Friday, July 06, 2012

Games on the AVE: Gamespot Reviews Spec Ops: The Line

Also available on PS3

Spec Ops: The Line is a game rife with contrast. In the sandstorm-wracked city of Dubai, refugees huddle in crude shanties erected in the opulent atriums of luxury hotels, and soldiers construct rough outposts in swanky rooftop clubs. On these makeshift battlefields, most of your time is spent casually gunning down hundreds of enemy combatants, but your squadmates still argue passionately over the value of one anonymous virtual life. Mechanically, Spec Ops is an utterly commonplace third-person shooter, but narratively, it strives to raise philosophical questions and put you outside of your comfort zone. These contrasts create some intriguing moments, but they are too often muddled by mediocre execution. The environmental design is one of the highlights. A fierce sandstorm has left Dubai with an entirely new geography, one defined by sliding dunes and sandy canyons. Trapped by the swirling debris, the citizens are forced to create makeshift shelters amid the towering skyscrapers, carving out settlements in the luxurious wreckage. Walk just past the glittering peacock statues and extravagant mosaics to find rickety cots, shabby walls, and dirty sheets.

A battalion of American soldiers have taken up residence here too, following their failed evacuation attempt, and their military outposts add an ominous air of conflict to the landscape. The artifacts of the aborted exodus tell a story too; cars are abandoned, belongings have been left behind in a hurry, and desperate pleas for help adorn the walls.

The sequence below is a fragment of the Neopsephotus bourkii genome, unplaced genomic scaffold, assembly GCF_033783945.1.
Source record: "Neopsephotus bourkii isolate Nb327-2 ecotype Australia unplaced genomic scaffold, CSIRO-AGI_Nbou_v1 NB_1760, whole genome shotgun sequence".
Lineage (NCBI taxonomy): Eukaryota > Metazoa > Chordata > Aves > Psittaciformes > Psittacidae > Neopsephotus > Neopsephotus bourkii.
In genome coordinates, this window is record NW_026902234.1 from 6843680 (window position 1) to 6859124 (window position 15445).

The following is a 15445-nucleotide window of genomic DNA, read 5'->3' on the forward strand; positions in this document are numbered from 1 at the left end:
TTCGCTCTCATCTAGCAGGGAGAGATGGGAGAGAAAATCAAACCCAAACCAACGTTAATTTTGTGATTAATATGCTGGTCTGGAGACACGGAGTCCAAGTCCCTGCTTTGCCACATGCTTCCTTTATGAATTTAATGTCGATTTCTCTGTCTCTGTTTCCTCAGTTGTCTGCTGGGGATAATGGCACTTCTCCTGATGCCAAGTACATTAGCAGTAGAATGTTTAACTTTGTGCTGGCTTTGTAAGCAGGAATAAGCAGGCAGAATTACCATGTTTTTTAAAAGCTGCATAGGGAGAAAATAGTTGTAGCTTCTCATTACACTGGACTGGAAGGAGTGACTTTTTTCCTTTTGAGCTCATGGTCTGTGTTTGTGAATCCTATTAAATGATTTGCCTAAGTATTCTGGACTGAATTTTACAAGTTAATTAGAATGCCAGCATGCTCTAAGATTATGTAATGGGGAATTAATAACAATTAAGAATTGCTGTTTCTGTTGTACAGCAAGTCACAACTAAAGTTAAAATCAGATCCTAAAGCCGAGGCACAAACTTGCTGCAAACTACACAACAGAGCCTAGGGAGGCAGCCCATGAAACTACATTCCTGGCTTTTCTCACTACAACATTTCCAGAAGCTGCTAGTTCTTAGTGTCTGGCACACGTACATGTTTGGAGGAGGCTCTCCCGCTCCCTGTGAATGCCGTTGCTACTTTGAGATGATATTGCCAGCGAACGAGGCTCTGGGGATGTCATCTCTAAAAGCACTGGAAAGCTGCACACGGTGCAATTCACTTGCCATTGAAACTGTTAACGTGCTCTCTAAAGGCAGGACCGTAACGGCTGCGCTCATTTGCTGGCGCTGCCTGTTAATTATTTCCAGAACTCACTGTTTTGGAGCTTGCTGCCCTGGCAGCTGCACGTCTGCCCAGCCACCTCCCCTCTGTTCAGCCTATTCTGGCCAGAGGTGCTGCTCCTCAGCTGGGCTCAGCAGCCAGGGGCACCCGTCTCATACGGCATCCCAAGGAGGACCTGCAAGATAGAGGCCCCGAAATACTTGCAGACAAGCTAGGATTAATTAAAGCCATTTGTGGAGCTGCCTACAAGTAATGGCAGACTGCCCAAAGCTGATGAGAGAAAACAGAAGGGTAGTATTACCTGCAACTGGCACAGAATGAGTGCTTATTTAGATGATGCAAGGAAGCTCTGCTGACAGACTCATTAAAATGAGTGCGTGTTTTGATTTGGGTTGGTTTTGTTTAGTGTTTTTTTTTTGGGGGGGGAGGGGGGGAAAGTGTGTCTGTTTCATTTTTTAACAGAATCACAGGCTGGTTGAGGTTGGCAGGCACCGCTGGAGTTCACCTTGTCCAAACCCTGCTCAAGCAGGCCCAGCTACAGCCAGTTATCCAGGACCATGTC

These striking scenes are punctuated by the politically charged graffiti that some stranded artist has created around the city, anonymous accusations that target the suffering of the people (smiling images of hotel guests with their eyes hollowed out) and those who helped exacerbate an already bad situation (a skeletal news anchor holding a smiling yellow puppet). The disparate architectural and artistic threads intertwine to create a fascinating landscape, one that is a pleasure to explore despite the merely decent production values.

1 comment:

  1. I really enjoyed playing the game last night over at a co-worker and friend’s house from Dish, and wanted to take it home but sadly I couldn’t because he still wanted to play. I did have to add it to my Blockbuster@Home game queue. Blockbuster is how I rent all my games because buying games new just breaks my wallet. The good thing about Blockbuster is that right now you can even try it out for free. It’ll be in my mailbox soon and I can’t wait to start playing it myself in the comfort of my own home. My favorite part was that even when you know you've made a terrible mistake, you have no choice but to move forward in hopes that the end justifies the means.


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